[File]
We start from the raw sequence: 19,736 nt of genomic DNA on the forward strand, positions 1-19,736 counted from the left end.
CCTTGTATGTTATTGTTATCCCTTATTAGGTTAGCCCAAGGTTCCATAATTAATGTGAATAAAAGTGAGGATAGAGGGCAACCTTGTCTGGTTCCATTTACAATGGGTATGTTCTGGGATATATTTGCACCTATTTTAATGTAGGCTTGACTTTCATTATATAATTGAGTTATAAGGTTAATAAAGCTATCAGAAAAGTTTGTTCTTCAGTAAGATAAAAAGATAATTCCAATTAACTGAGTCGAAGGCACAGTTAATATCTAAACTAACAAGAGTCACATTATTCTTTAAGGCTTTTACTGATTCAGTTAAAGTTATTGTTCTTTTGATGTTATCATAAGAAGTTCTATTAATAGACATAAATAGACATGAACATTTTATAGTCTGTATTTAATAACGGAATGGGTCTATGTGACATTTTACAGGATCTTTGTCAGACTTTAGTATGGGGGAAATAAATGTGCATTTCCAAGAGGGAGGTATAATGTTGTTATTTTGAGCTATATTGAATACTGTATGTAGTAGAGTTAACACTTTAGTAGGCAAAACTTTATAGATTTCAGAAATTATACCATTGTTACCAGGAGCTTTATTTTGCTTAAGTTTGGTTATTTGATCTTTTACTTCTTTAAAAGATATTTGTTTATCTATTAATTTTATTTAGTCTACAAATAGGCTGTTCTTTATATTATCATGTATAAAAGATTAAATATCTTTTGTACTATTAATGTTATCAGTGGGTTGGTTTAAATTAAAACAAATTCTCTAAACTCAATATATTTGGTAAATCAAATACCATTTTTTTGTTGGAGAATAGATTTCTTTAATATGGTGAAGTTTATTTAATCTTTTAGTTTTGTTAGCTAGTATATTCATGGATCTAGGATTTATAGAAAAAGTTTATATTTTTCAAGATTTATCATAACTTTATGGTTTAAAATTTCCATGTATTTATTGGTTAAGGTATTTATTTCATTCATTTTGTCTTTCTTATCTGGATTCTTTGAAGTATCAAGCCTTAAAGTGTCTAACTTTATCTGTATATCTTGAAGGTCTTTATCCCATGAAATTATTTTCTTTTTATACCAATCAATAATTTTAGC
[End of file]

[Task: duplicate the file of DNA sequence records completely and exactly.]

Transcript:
We start from the raw sequence: 19,736 nt of genomic DNA on the forward strand, positions 1-19,736 counted from the left end.
CCTTGTATGTTATTGTTATCCCTTATTAGGTTAGCCCAAGGTTCCATAATTAATGTGAATAAAAGTGAGGATAGAGGGCAACCTTGTCTGGTTCCATTTACAATGGGTATGTTCTGGGATATATTTGCACCTATTTTAATGTAGGCTTGACTTTCATTATATAATTGAGTTATAAGGTTAATAAAGCTATCAGAAAAGTTTGTTCTTCAGTAAGATAAAAAGATAATTCCAATTAACTGAGTCGAAGGCACAGTTAATATCTAAACTAACAAGAGTCACATTATTCTTTAAGGCTTTTACTGATTCAGTTAAAGTTATTGTTCTTTTGATGTTATCATAAGAAGTTCTATTAATAGACATAAATAGACATGAACATTTTATAGTCTGTATTTAATAACGGAATGGGTCTATGTGACATTTTACAGGATCTTTGTCAGACTTTAGTATGGGGGAAATAAATGTGCATTTCCAAGAGGGAGGTATAATGTTGTTATTTTGAGCTATATTGAATACTGTATGTAGTAGAGTTAACACTTTAGTAGGCAAAACTTTATAGATTTCAGAAATTATACCATTGTTACCAGGAGCTTTATTTTGCTTAAGTTTGGTTATTTGATCTTTTACTTCTTTAAAAGATATTTGTTTATCTATTAATTTTATTTAGTCTACAAATAGGCTGTTCTTTATATTATCATGTATAAAAGATTAAATATCTTTTGTACTATTAATGTTATCAGTGGGTTGGTTTAAATTAAAACAAATTCTCTAAACTCAATATATTTGGTAAATCAAATACCATTTTTTTGTTGGAGAATAGATTTCTTTAATATGGTGAAGTTTATTTAATCTTTTAGTTTTGTTAGCTAGTATATTCATGGATCTAGGATTTATAGAAAAAGTTTATATTTTTCAAGATTTATCATAACTTTATGGTTTAAAATTTCCATGTATTTATTGGTTAAGGTATTTATTTCATTCATTTTGTCTTTCTTATCTGGATTCTTTGAAGTATCAAGCCTTAAAGTGTCTAACTTTATCTGTATATCTTGAAGGTCTTTATCCCATGAAATTATTTTCTTTTTATACCAATCAATAATTTTAGC